Today has been a good day.


Jan. 11th, 2008 12:40 am
liadethornegge: (research)
Embroideries at Hardwick Hall, The: A Catalogue ( by Santina M. Levey)

I think I just experienced some kind of embroidery-gasm. And it's available for loan in one of the University libraries in town. I am so there.
liadethornegge: (research)
Check out the eye candy. A portrait in the style of Lavinia Fontana being sold at Sotheby's of a woman in an elaborate white gown.
liadethornegge: (embroidery)
Being quite an impatient person in the wrong circumstances I dove straight into embroidering my apron with one basic diagram of how to work the long-armed cross stitch. I did not take the time to look up further information on how it was actually worked up.

Yes, they did use this stitch to create the kind of borders I am doing, but I was unsure how to deal with the singlet stitches and the diagonal stitches. Also, I decided arbitrarily that the vertical straight rows were done using standard cross stitches.

Tonight, I decided to find some actual documentation and background on the use of long-armed cross stitch and I find that I was partly right. Yes, standard cross stitches were used on the singlet stitches, such as the diagonals. However, the vertical that I have been doing in standard cross stitch I should probably have been doing long-armed as well.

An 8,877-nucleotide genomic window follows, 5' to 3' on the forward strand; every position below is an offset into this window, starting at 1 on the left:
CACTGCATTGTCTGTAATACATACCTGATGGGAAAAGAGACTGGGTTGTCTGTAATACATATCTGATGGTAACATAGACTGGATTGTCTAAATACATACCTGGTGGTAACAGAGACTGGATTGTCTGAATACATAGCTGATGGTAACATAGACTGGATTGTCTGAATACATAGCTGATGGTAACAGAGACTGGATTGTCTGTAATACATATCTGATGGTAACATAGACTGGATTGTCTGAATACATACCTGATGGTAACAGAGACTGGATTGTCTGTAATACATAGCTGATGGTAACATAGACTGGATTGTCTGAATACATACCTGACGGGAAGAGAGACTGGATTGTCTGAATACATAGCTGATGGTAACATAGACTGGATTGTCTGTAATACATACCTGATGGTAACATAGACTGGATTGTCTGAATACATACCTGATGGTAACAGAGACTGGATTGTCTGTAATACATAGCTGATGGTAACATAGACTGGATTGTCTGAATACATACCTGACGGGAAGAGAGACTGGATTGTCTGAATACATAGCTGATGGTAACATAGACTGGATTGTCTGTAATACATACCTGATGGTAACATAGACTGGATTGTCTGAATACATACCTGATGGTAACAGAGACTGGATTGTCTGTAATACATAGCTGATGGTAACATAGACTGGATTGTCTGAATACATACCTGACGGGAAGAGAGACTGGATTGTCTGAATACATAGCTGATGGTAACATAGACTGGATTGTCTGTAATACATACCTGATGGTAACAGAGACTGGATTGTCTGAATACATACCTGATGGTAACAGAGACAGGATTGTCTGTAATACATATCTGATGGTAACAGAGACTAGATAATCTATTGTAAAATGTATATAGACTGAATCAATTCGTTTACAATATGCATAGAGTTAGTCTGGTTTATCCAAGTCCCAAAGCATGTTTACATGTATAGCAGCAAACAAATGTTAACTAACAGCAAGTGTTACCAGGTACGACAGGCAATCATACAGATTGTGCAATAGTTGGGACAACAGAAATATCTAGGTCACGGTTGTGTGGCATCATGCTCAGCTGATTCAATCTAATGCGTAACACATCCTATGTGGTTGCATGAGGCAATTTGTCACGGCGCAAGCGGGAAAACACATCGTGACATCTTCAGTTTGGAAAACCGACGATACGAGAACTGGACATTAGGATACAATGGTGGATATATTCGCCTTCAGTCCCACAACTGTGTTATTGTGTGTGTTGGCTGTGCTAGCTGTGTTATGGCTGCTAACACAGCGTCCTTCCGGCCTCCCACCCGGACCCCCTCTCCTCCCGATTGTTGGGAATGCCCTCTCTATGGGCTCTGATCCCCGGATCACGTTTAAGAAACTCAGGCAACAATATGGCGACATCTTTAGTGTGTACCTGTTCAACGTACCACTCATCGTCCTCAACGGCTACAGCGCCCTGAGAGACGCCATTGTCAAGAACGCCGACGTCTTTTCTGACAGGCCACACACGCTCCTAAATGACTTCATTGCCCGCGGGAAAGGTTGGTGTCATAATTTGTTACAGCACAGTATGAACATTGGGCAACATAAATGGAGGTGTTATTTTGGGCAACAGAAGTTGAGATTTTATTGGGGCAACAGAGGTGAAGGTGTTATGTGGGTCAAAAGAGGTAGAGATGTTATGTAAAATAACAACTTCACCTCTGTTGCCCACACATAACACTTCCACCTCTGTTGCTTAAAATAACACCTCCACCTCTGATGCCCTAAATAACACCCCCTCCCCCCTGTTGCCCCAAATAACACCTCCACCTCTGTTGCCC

This revelation complicates matters, it also means I would be using up way more thread. I've started them doing only standard cross stitches on the verticals, and the difference is not very great, I think. From a distance of more than one foot, you really can't tell. I've also been careful to do all rows from left to right, so the braiding effect will go in one direction throughout the embroidery. I think I'm right in doing that, and if I'm not, well, it's too bloody late to change it now.

This middle row of this three row pattern is really quite complicated and it's bugging me that I still haven't figured out the "best" path to take to fill in the entire pattern without wasting too much thread on the back. I've so far not had to carry the thread further than maybe 3/4 of an inch, but each time I have to jump more than two "squares" it annoys me. I'd like the back to be as neat as the front! Particularily since this is an apron and they're bound to flip over in any breeze. Compared to the period pieces in the links above my back does not look that bad, but you must remember, I am a reversible blackwork fiend.

I think I maybe bit off too much to handle with the three tier pattern. I'm not sure the silk I have will last the entire width of my apron. I could have skipped the middle row and just done the top and bottom repeats. Well, it's too late to second guess myself on that now. I've just got to keep on working at it and if I run out of thread I'll... well, I'll probably cry.


liadethornegge: (Default)